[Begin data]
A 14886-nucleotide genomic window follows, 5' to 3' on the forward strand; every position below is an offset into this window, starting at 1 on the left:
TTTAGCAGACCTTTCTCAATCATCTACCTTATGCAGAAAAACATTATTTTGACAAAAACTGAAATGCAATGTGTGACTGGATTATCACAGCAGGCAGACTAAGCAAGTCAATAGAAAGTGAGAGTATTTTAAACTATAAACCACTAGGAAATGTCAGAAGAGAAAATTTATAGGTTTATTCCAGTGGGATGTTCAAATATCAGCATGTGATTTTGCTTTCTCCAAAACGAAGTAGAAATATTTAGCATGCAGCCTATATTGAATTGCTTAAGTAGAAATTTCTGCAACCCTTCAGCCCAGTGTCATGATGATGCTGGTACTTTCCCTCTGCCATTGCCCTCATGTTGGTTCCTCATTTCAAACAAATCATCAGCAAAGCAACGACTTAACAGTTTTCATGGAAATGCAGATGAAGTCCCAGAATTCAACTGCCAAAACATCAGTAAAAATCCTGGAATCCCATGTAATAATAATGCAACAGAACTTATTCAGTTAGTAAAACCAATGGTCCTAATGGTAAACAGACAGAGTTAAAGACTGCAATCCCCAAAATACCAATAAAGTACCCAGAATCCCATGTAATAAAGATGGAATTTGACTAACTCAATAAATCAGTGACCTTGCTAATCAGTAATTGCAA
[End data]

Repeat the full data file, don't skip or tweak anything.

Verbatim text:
A 14886-nucleotide genomic window follows, 5' to 3' on the forward strand; every position below is an offset into this window, starting at 1 on the left:
TTTAGCAGACCTTTCTCAATCATCTACCTTATGCAGAAAAACATTATTTTGACAAAAACTGAAATGCAATGTGTGACTGGATTATCACAGCAGGCAGACTAAGCAAGTCAATAGAAAGTGAGAGTATTTTAAACTATAAACCACTAGGAAATGTCAGAAGAGAAAATTTATAGGTTTATTCCAGTGGGATGTTCAAATATCAGCATGTGATTTTGCTTTCTCCAAAACGAAGTAGAAATATTTAGCATGCAGCCTATATTGAATTGCTTAAGTAGAAATTTCTGCAACCCTTCAGCCCAGTGTCATGATGATGCTGGTACTTTCCCTCTGCCATTGCCCTCATGTTGGTTCCTCATTTCAAACAAATCATCAGCAAAGCAACGACTTAACAGTTTTCATGGAAATGCAGATGAAGTCCCAGAATTCAACTGCCAAAACATCAGTAAAAATCCTGGAATCCCATGTAATAATAATGCAACAGAACTTATTCAGTTAGTAAAACCAATGGTCCTAATGGTAAACAGACAGAGTTAAAGACTGCAATCCCCAAAATACCAATAAAGTACCCAGAATCCCATGTAATAAAGATGGAATTTGACTAACTCAATAAATCAGTGACCTTGCTAATCAGTAATTGCAA